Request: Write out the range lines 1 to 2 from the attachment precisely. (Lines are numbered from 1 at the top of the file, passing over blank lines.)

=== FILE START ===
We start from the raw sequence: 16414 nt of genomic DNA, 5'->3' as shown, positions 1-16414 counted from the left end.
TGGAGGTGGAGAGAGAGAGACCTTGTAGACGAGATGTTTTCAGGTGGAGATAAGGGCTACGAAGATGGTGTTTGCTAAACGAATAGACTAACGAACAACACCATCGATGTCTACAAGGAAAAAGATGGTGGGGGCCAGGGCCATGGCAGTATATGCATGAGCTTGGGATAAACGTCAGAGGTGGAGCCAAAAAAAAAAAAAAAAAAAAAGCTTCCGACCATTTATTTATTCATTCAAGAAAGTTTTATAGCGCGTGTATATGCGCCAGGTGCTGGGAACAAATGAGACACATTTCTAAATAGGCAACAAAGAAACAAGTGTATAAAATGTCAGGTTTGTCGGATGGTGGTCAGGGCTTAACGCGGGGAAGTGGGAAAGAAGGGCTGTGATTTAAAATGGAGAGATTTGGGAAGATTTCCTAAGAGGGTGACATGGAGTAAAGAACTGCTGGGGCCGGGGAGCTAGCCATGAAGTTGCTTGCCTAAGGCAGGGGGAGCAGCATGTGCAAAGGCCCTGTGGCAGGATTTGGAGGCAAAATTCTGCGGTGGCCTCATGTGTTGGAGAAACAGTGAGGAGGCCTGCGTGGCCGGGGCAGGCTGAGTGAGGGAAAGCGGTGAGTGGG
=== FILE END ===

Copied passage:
We start from the raw sequence: 16414 nt of genomic DNA, 5'->3' as shown, positions 1-16414 counted from the left end.
TGGAGGTGGAGAGAGAGAGACCTTGTAGACGAGATGTTTTCAGGTGGAGATAAGGGCTACGAAGATGGTGTTTGCTAAACGAATAGACTAACGAACAACACCATCGATGTCTACAAGGAAAAAGATGGTGGGGGCCAGGGCCATGGCAGTATATGCATGAGCTTGGGATAAACGTCAGAGGTGGAGCCAAAAAAAAAAAAAAAAAAAAAGCTTCCGACCATTTATTTATTCATTCAAGAAAGTTTTATAGCGCGTGTATATGCGCCAGGTGCTGGGAACAAATGAGACACATTTCTAAATAGGCAACAAAGAAACAAGTGTATAAAATGTCAGGTTTGTCGGATGGTGGTCAGGGCTTAACGCGGGGAAGTGGGAAAGAAGGGCTGTGATTTAAAATGGAGAGATTTGGGAAGATTTCCTAAGAGGGTGACATGGAGTAAAGAACTGCTGGGGCCGGGGAGCTAGCCATGAAGTTGCTTGCCTAAGGCAGGGGGAGCAGCATGTGCAAAGGCCCTGTGGCAGGATTTGGAGGCAAAATTCTGCGGTGGCCTCATGTGTTGGAGAAACAGTGAGGAGGCCTGCGTGGCCGGGGCAGGCTGAGTGAGGGAAAGCGGTGAGTGGG